Earlier this year, Massachusetts had regained all of the jobs lost in the last recession, but the economy has since created jobs more slowly than expected. Employers cut jobs in five of the first eight months of 2013, state statistics show, and the unemployment rate has risen nearly a point since March, when it fell to 6.4 percent.

Alan Clayton-Matthews, the Northeastern University economics professor who prepared the forecast, blamed the start-and-stop growth largely on federal budget and tax policies. The automatic budget cuts known as sequestration and an increase in federal payroll taxes weighed on the economy earlier this year, while last month’s partial US government shutdown is expected to slow the economy in the last few months of 2013.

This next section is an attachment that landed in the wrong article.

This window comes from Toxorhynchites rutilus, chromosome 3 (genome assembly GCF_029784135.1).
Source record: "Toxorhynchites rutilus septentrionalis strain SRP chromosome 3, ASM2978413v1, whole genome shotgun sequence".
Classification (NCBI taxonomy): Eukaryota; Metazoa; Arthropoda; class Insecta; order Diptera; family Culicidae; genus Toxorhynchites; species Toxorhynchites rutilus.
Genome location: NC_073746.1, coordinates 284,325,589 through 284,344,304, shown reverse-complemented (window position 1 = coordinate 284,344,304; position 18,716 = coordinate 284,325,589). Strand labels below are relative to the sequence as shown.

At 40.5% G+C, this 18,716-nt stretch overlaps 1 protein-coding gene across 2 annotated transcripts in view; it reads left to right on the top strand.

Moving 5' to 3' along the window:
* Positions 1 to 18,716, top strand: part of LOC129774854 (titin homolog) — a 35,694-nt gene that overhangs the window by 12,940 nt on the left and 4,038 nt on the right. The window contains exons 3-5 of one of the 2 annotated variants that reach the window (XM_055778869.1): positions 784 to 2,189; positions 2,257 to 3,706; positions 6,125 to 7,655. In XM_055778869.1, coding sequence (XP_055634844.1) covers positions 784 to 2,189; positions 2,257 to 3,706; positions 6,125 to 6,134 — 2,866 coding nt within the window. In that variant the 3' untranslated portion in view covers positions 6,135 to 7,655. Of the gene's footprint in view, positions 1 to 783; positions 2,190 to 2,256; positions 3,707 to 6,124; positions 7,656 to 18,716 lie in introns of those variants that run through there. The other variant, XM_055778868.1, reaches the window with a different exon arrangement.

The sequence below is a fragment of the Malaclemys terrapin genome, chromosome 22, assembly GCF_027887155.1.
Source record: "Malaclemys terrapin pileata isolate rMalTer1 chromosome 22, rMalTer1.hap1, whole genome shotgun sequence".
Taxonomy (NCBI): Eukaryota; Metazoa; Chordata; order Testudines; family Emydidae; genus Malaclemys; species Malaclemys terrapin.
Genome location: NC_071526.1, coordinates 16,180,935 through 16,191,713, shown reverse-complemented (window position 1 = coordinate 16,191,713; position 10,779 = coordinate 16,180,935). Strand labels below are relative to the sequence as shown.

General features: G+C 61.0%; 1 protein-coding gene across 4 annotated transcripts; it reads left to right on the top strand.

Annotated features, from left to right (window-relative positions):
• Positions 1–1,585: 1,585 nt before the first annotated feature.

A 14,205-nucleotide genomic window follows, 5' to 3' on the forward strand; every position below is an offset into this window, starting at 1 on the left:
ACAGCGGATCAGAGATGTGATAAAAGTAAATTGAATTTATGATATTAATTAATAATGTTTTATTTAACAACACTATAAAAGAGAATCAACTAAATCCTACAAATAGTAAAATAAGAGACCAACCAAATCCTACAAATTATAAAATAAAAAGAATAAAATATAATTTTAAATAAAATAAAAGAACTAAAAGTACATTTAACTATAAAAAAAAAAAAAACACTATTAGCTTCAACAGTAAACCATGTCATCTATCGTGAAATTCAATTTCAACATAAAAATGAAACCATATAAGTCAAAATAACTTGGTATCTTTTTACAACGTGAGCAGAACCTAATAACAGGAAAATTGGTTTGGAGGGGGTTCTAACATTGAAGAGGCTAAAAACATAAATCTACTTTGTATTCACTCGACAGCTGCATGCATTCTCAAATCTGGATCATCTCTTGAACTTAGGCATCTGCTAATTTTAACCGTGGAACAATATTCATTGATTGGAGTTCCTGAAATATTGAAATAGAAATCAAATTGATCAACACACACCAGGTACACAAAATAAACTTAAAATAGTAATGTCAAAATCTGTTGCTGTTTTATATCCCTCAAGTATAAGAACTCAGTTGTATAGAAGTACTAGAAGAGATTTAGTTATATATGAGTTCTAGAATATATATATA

Economic and employment growth in the state are projected to pick up next year, then accelerate to an annual rate of nearly 2 percent, or roughly 70,000 jobs a year, before slowing significantly in 2016 and 2017, according to the forecast.